Our nation’s highest award given to a civilian, The Medal of Freedom, was awarded today to Dr. Tom Little, posthumously. Tom was martyred in Afghanistan in August. His widow, Libby Little, accepted the honor on Tom’s behalf today in a ceremony at the White House.
Libby spoke to the Lausanne Congress in Cape Town this past October, just three months after Tom was killed – it was her first time to speak publicly after Tom’s death.
She used Tom’s blood stained notes from his final sermon as the substance of her remarks, urging Christians to “go spread the aroma of Christ in hard places.”
We praise God for the impact of Tom’s remarkable life and for the way it has been honored today by President Obama.
Here is the story from the New York Daily News following Tom’s death
New York optometrist, Tom Little, 62, one of six American aid workers killed in Afghanistan
Tom Little, a 62-year-old optometrist from Delmar, NY was one of six Americans shot to death in Afghanistan this week.
In the remote rural villages of Afghanistan, the big-hearted New Yorker was known simply as Mr. Tom.
For more than three decades, opthamologist Tom Little made his home and did his work in the war-torn nation, raising three daughters while treating thousands of needy patients each year.
Little, who survived the 1979 war with the Russians and exile by the Taliban in 2001, was shot to death while heading home after a humanitarian mission in northern Afghanistan.
Little, 62, typically traveled with his wife, Libby, who was likely spared by her decision to stay at their upstate residence in Delmar, N.Y. Friends and supporters of the couple’s efforts were devastated.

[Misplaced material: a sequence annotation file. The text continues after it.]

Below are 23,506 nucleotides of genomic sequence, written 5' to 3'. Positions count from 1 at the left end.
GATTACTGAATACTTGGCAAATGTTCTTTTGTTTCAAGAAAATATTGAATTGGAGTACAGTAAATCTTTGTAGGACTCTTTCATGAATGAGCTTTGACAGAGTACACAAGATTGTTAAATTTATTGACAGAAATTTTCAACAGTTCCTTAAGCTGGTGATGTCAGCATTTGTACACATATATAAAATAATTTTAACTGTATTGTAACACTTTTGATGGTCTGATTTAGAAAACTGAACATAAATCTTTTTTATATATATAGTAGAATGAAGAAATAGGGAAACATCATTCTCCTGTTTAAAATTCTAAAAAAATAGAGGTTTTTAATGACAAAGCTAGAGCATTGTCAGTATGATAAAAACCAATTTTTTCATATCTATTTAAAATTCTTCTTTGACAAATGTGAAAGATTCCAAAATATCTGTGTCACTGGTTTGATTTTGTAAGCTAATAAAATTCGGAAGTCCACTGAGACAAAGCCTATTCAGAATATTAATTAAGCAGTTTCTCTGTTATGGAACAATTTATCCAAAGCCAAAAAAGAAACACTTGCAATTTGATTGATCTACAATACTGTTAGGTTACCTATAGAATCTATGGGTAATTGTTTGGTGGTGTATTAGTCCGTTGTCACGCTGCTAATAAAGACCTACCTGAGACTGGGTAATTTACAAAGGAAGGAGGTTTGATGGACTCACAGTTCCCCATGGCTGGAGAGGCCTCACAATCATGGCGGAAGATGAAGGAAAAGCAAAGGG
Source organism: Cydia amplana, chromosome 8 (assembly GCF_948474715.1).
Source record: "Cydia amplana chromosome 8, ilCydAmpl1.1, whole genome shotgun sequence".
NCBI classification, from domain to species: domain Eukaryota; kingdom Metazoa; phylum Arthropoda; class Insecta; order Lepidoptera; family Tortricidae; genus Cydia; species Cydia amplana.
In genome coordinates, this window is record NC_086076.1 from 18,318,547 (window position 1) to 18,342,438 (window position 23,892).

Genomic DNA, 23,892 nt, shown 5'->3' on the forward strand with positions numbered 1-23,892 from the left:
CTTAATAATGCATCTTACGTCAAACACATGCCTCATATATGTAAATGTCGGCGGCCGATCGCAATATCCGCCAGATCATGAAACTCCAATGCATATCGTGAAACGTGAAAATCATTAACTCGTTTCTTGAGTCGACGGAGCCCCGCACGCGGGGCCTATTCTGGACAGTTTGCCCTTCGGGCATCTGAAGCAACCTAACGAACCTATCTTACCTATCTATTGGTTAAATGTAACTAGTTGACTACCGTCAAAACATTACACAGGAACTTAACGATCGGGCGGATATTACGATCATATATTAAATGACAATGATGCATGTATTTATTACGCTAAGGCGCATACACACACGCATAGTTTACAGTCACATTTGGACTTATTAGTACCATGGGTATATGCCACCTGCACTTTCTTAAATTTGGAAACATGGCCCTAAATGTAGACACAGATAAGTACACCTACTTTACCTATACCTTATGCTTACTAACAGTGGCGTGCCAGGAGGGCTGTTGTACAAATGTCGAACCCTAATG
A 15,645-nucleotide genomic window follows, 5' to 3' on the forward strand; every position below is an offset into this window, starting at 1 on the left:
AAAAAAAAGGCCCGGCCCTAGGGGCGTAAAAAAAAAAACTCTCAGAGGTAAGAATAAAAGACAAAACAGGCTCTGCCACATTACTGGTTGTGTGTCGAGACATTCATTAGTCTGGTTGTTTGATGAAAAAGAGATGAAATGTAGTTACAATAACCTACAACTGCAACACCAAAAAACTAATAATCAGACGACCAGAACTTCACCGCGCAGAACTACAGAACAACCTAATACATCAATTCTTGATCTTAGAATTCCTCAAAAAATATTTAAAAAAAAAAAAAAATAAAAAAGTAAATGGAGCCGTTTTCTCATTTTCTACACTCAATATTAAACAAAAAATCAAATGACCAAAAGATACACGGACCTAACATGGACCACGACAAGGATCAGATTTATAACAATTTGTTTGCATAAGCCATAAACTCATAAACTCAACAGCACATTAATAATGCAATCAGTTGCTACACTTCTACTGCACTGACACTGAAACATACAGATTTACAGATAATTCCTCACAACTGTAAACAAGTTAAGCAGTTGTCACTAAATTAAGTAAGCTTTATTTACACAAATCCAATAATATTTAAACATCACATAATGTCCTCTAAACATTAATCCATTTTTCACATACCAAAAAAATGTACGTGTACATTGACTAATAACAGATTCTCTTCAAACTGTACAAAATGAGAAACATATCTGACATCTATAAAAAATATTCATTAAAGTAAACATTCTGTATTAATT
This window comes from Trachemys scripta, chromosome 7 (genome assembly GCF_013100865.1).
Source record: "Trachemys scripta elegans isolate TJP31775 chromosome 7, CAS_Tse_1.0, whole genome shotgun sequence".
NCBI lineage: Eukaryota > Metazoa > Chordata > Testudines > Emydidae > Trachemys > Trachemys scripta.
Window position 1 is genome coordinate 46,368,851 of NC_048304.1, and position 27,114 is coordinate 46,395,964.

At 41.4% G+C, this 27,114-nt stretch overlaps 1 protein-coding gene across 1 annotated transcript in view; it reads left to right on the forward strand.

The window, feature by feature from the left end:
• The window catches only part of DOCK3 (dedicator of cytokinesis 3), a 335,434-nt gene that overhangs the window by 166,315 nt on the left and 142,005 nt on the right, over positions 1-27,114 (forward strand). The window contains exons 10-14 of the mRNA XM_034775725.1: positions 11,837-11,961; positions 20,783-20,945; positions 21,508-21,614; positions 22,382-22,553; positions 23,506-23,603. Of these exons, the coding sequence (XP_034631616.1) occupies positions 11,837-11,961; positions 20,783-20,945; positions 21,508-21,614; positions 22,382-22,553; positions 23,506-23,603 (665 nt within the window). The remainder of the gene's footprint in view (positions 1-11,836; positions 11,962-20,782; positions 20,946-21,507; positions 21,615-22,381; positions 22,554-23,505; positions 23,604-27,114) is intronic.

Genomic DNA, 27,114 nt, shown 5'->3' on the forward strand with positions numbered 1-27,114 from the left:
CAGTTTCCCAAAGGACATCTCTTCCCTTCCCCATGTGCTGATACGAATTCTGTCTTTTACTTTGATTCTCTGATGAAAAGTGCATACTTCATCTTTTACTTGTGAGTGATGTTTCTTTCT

“He was well-known and deeply loved,” said Lawrence Roff, senior pastor at the First Presbyterian Church in Schenectady.
The second-generation eye doctor had long moved easily through his adopted nation, learning the local language and customs while developing a needed knack for tact and diplomacy.
“I never saw Tom lose his cool,” said David Evans of the Loudonville Community Church. “He was a remarkable man.”
Evans joined Little on a 5,231-mile trip to bring Land Rovers from England to Kabul six years ago – typical of the late doctor’s determination.
Little was familiar with the dangers of Afghanistan. In a 2004 interview, he recounted family picnics that ended with attempted Taliban kidnappings.
The threats never deterred Little from his work with the National Organization for Ophthalmic Rehabilitation, bringing eye care to millions of Afghans.
He oversaw three 40-bed hospitals in three large cities, and three 10-bed facilities in smaller outposts.
In 2003, NOOR operations treated 234,570 patients and performed more than 14,000 surgeries.